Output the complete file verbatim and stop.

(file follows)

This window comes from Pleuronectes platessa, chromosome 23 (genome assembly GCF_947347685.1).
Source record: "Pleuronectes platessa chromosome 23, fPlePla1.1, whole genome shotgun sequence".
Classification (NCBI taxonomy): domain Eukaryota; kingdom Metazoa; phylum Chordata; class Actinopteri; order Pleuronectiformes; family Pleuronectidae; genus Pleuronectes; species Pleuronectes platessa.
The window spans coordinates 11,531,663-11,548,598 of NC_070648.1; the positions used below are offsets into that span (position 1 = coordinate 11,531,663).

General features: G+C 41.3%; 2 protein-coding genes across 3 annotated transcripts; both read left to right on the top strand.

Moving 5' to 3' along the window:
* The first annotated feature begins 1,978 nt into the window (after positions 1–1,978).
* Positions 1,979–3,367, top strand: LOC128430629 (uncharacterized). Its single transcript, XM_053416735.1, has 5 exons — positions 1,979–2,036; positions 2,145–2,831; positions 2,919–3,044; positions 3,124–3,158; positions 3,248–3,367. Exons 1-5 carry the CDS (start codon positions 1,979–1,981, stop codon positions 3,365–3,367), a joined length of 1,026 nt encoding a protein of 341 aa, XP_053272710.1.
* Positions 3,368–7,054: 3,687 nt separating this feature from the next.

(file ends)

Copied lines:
This window comes from Pleuronectes platessa, chromosome 23 (genome assembly GCF_947347685.1).
Source record: "Pleuronectes platessa chromosome 23, fPlePla1.1, whole genome shotgun sequence".
Classification (NCBI taxonomy): domain Eukaryota; kingdom Metazoa; phylum Chordata; class Actinopteri; order Pleuronectiformes; family Pleuronectidae; genus Pleuronectes; species Pleuronectes platessa.
The window spans coordinates 11,531,663-11,548,598 of NC_070648.1; the positions used below are offsets into that span (position 1 = coordinate 11,531,663).

General features: G+C 41.3%; 2 protein-coding genes across 3 annotated transcripts; both read left to right on the top strand.

Moving 5' to 3' along the window:
* The first annotated feature begins 1,978 nt into the window (after positions 1–1,978).
* Positions 1,979–3,367, top strand: LOC128430629 (uncharacterized). Its single transcript, XM_053416735.1, has 5 exons — positions 1,979–2,036; positions 2,145–2,831; positions 2,919–3,044; positions 3,124–3,158; positions 3,248–3,367. Exons 1-5 carry the CDS (start codon positions 1,979–1,981, stop codon positions 3,365–3,367), a joined length of 1,026 nt encoding a protein of 341 aa, XP_053272710.1.
* Positions 3,368–7,054: 3,687 nt separating this feature from the next.